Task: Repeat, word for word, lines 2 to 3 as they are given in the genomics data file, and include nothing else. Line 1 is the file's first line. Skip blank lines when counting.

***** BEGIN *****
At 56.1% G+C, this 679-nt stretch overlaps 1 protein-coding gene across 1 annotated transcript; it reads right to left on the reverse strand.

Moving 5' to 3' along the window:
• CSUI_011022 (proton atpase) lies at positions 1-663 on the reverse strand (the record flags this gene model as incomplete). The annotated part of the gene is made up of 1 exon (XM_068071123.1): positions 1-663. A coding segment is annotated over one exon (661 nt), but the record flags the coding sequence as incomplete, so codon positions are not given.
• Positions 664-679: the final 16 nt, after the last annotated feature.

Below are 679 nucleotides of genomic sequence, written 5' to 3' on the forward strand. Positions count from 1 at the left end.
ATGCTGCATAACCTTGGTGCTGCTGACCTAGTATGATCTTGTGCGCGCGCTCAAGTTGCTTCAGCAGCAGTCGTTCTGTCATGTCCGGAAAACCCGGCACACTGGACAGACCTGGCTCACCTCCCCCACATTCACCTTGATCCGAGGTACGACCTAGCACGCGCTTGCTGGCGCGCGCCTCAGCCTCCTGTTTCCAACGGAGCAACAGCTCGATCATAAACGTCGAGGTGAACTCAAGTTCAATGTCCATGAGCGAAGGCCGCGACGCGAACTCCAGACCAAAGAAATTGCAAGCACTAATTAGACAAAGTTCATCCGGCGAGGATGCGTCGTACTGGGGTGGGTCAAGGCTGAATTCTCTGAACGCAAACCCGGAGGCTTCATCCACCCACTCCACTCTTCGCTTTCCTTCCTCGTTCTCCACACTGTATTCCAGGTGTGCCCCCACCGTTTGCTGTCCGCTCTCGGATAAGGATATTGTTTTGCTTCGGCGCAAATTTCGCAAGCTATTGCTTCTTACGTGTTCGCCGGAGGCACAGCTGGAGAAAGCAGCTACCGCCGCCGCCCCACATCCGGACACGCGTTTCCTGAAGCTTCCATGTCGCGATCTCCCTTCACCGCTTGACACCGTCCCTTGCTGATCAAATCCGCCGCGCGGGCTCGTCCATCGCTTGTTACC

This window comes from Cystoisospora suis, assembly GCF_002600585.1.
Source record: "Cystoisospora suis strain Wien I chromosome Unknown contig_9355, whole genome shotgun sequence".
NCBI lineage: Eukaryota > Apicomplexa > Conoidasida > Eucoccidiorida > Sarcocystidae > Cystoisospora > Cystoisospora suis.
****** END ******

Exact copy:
Moving 5' to 3' along the window:
• CSUI_011022 (proton atpase) lies at positions 1-663 on the reverse strand (the record flags this gene model as incomplete). The annotated part of the gene is made up of 1 exon (XM_068071123.1): positions 1-663. A coding segment is annotated over one exon (661 nt), but the record flags the coding sequence as incomplete, so codon positions are not given.